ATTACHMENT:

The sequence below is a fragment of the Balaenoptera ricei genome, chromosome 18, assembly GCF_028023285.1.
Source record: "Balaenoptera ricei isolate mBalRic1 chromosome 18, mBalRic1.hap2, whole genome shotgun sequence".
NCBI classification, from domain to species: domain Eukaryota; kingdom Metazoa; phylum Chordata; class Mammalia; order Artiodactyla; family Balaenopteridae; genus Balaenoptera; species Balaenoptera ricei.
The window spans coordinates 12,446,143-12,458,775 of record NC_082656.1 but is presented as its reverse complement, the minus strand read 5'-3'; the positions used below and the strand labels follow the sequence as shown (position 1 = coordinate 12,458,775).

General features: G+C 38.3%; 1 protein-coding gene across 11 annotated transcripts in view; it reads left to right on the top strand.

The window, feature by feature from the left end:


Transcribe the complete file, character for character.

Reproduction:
The sequence below is a fragment of the Balaenoptera ricei genome, chromosome 18, assembly GCF_028023285.1.
Source record: "Balaenoptera ricei isolate mBalRic1 chromosome 18, mBalRic1.hap2, whole genome shotgun sequence".
NCBI classification, from domain to species: domain Eukaryota; kingdom Metazoa; phylum Chordata; class Mammalia; order Artiodactyla; family Balaenopteridae; genus Balaenoptera; species Balaenoptera ricei.
The window spans coordinates 12,446,143-12,458,775 of record NC_082656.1 but is presented as its reverse complement, the minus strand read 5'-3'; the positions used below and the strand labels follow the sequence as shown (position 1 = coordinate 12,458,775).

General features: G+C 38.3%; 1 protein-coding gene across 11 annotated transcripts in view; it reads left to right on the top strand.

The window, feature by feature from the left end: